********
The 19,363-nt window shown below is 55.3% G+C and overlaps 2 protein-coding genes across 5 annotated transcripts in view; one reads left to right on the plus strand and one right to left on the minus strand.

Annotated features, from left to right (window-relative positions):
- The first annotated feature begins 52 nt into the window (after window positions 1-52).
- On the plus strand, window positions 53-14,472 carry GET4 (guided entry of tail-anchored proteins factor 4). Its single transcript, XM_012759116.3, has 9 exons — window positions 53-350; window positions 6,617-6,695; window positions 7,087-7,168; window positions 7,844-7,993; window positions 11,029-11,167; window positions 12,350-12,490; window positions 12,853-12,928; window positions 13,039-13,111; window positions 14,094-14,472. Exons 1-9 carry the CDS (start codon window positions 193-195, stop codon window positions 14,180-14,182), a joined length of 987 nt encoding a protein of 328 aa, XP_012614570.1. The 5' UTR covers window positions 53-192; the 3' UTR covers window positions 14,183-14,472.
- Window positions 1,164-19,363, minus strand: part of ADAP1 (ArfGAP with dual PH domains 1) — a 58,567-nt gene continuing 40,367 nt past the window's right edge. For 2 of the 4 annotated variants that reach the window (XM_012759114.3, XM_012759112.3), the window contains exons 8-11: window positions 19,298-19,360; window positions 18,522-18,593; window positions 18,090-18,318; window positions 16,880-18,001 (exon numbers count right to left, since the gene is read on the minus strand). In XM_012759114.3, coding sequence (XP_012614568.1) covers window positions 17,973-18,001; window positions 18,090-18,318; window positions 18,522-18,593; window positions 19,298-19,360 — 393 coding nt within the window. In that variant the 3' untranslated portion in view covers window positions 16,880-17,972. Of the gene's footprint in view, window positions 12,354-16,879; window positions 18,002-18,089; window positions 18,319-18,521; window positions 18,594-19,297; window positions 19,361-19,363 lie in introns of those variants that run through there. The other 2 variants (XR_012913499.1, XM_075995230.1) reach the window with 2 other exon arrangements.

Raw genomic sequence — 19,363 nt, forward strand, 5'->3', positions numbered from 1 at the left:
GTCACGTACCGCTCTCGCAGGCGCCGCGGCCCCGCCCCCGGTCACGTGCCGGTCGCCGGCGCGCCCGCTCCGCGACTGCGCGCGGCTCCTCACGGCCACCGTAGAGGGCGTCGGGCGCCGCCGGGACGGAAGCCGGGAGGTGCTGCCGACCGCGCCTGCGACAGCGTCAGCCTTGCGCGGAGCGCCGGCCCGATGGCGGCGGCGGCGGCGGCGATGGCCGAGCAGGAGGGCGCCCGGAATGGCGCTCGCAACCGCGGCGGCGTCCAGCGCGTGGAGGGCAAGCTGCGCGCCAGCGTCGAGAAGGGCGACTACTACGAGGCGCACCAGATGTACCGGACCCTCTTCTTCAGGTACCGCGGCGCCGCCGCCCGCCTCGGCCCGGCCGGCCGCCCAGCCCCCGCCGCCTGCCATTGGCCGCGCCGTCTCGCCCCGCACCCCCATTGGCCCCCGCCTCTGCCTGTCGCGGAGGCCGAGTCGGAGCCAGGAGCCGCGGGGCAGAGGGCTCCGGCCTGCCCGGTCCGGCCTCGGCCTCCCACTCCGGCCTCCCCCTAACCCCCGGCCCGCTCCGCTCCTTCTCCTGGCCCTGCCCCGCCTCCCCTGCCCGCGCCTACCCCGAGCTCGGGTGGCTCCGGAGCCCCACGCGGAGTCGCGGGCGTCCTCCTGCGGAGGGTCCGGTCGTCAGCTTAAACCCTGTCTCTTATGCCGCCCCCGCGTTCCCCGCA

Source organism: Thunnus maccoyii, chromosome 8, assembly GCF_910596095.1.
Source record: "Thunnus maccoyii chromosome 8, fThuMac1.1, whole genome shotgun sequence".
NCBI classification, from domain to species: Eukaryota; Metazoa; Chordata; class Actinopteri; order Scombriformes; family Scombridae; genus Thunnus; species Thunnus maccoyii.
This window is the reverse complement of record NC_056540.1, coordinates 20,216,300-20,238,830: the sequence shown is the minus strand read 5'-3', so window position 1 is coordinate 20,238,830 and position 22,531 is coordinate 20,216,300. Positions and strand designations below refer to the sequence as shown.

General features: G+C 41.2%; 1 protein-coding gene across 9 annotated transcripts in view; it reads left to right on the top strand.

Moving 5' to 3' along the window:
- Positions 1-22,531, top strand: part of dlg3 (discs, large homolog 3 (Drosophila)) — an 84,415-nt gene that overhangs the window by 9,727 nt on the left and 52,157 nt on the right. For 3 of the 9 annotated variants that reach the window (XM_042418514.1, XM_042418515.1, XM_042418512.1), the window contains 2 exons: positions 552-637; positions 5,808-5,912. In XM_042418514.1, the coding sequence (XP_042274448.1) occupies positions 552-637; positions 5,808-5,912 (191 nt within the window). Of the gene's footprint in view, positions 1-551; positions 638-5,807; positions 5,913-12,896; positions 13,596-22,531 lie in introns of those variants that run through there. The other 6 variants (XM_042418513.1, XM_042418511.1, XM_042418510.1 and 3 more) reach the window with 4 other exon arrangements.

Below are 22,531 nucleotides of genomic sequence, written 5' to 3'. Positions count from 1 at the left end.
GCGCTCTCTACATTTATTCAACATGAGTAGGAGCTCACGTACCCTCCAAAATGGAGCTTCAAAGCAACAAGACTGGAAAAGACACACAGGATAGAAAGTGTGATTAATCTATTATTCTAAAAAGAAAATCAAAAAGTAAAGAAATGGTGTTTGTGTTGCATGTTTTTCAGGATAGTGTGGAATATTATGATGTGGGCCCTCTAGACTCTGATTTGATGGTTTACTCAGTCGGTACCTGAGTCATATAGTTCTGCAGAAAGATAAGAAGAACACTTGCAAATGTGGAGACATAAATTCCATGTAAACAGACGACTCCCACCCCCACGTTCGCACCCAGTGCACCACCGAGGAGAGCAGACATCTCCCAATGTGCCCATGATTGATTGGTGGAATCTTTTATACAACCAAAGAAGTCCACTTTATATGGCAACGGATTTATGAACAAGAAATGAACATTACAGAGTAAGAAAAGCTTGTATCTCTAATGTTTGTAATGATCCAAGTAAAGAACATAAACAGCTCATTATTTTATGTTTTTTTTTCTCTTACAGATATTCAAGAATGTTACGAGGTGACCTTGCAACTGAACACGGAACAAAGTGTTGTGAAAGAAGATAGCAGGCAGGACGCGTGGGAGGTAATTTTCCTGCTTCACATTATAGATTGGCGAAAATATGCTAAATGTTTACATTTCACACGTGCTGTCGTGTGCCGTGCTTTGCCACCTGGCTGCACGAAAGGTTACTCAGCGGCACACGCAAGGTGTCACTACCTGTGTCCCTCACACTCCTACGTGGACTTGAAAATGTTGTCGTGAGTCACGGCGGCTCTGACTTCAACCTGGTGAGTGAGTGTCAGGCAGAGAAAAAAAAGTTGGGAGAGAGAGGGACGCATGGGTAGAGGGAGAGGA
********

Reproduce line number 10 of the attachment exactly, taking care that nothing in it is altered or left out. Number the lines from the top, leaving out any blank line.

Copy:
NCBI classification, from domain to species: Eukaryota; Metazoa; Chordata; class Actinopteri; order Scombriformes; family Scombridae; genus Thunnus; species Thunnus maccoyii.